You all know what happened this past Sunday. One of my — and the game’s — favorite players died. Selfishly, I was upset. I never knew the guy, and my team, the Atlanta Braves, had recently thrown at his head. But now he’s gone. He leaves behind a legacy that won’t soon be forgotten — Dave Cameron can’t wait to tell his children about Jose Fernandez, and the Marlins are going to retire his number so that little kids who attend games will forever ask their parents about Number 16 — but I think Max Frankel summed it up perfectly on Sunday: this sucks.
A few days have passed and baseball had its Jose Fernandez wake on Monday, and Dee Gordon hit the most important and magical home run of his life. But I still feel like Jose Fernandez is around. I am not going to try to do any sort of tribute article; I simply would not do a good job if I tried. Someone a year younger than me dying leaves me a bit scatterbrained.
Instead, I’ll try and write a baseball article, which I think will be difficult and awkward, but necessary. The realization crept into my head today that Jose Fernandez is going to appear on Cy Young ballots. The voters list their top three pitchers and Fernandez leads the Majors in fWAR, is second in strikeouts, and while he sits eighth in ERA, he actually leads the league in the two primary ERA predictors, FIP and xFIP. He was among the top handful of starting pitchers in the game in his first real season back from Tommy John.
Now, human voters, likely struggling through the same feelings I am, are going to be forced to wrestle with Fernandez’s place on the ballot.
If he were markedly better than his comrades, it would be an easy decision to honor him posthumously as the National League’s best pitcher. But it’s a great class again, and tragedy aside, it would still be a nail-biter of a vote.
So the voters are faced with an uncomfortable question: does symbolism have a place in Cy Young voting? If a writer felt that Fernandez had the second-best 2016, does he get a nod to the top in deference to the legacy?
I don’t know. I don’t know what I think. I think I know how I feel.
I feel that Fernandez deserves all the recognition. I’m not sure if it’s possible to separate Fernandez’s story from the Cy Young vote. Everyone’s story plays a role in awards voting — it’s just usually a subtext rather than a centerpiece. Fernandez’s story was already part of what made him so special. Were he alive, that story — his recovery from TJ surgery, and of course the accompanying charisma — would have played a meaningful role in the voting.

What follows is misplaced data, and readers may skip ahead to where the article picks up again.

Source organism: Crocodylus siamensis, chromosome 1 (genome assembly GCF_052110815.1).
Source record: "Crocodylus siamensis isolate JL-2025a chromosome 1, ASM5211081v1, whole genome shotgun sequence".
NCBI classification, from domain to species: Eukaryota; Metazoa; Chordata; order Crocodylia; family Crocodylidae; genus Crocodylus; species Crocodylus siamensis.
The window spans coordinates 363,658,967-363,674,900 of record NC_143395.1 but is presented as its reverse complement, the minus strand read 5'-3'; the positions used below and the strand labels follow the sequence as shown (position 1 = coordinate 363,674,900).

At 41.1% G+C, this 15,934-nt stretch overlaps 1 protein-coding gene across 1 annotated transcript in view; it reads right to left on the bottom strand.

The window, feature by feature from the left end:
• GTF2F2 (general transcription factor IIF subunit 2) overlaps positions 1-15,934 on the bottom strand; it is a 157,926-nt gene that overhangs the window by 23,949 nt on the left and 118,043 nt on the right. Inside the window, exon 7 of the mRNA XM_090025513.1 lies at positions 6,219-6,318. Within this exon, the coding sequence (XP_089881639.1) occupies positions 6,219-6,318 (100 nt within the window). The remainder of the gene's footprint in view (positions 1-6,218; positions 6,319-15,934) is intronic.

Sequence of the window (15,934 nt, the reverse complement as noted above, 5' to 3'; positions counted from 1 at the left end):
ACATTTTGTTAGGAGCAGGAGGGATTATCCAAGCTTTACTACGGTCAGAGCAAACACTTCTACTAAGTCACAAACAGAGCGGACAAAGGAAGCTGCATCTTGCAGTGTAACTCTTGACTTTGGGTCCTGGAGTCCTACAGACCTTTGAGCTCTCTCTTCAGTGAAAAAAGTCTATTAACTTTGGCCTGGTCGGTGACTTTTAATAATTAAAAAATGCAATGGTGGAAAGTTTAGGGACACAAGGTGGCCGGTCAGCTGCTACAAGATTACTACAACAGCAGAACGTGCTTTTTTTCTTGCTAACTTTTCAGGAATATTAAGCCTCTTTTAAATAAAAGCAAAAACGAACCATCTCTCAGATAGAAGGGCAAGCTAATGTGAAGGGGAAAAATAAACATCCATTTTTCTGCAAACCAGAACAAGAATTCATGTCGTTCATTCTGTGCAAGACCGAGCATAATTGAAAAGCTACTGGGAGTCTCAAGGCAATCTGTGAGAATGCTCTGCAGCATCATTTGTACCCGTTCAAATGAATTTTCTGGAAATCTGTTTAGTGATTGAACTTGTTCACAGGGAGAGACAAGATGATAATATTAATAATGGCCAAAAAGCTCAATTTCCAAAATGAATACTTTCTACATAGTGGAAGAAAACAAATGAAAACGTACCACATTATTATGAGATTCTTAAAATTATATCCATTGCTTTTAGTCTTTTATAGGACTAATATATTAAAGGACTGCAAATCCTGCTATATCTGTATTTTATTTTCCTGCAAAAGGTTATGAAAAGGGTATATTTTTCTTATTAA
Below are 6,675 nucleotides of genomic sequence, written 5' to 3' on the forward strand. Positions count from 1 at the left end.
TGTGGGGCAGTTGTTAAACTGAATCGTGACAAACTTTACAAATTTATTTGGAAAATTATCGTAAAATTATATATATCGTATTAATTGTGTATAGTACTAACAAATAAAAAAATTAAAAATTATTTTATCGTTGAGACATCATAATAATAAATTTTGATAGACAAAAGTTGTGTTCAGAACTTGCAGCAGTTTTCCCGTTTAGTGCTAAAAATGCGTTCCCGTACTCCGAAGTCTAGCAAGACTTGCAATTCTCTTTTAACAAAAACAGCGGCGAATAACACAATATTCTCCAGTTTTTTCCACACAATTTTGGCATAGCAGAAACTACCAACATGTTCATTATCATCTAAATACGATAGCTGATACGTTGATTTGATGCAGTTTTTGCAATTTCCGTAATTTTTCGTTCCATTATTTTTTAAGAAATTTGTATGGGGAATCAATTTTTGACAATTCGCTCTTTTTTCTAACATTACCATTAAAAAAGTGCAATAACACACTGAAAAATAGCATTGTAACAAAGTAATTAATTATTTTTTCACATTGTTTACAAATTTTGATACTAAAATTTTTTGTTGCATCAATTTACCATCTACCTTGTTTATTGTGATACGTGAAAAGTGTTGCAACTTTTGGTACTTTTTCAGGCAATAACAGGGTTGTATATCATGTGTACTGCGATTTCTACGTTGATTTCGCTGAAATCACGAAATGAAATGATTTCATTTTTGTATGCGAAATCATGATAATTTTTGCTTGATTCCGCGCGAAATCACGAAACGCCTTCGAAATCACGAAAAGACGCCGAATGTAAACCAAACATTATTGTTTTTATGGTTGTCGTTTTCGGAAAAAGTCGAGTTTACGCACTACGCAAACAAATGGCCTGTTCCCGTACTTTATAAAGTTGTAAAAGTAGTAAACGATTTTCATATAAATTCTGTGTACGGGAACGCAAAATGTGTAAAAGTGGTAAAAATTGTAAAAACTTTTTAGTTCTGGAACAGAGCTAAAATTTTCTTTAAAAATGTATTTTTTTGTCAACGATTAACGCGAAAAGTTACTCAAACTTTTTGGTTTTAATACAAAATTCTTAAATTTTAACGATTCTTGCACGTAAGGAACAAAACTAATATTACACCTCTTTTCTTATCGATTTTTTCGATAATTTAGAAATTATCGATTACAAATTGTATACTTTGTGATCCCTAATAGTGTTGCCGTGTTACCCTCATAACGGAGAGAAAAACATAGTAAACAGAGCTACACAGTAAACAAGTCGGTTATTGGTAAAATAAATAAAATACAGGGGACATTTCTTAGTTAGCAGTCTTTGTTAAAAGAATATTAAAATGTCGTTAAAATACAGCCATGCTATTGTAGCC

But now the “story” is a tragic centerpiece, not the subtext. Writers will have to grapple with that as they consider Fernandez’s candidacy alongside Max Scherzer’s dominance, and Clayton Kershaw’s perseverance.
In some way, Fernandez’s 2016 season deserves to be celebrated. It’s a situation that is sure to make for a somber and uncomfortable awards dinner. There will be someone missing no matter how the voting plays out.
One idea that keeps floating to the fore is a “Jose Fernandez Award.” It seems to make all the sense in the world and could help voters decouple their desire to honor the man from the sanctity of the Cy Young. But maybe the Cy Young isn’t some sacred award to be bestowed only upon the very best pitcher by given concrete metrics. No. The nuances and reasoning behind voting for a given player are subjective. Baseball, and particularly baseball voting, have a way of reflecting the circumstances of a particular year. Jose Fernandez’s story is now linked to this particular year.
So let’s give him the Cy Young. Let’s make an award in his honor, too. Who is really going to complain about that?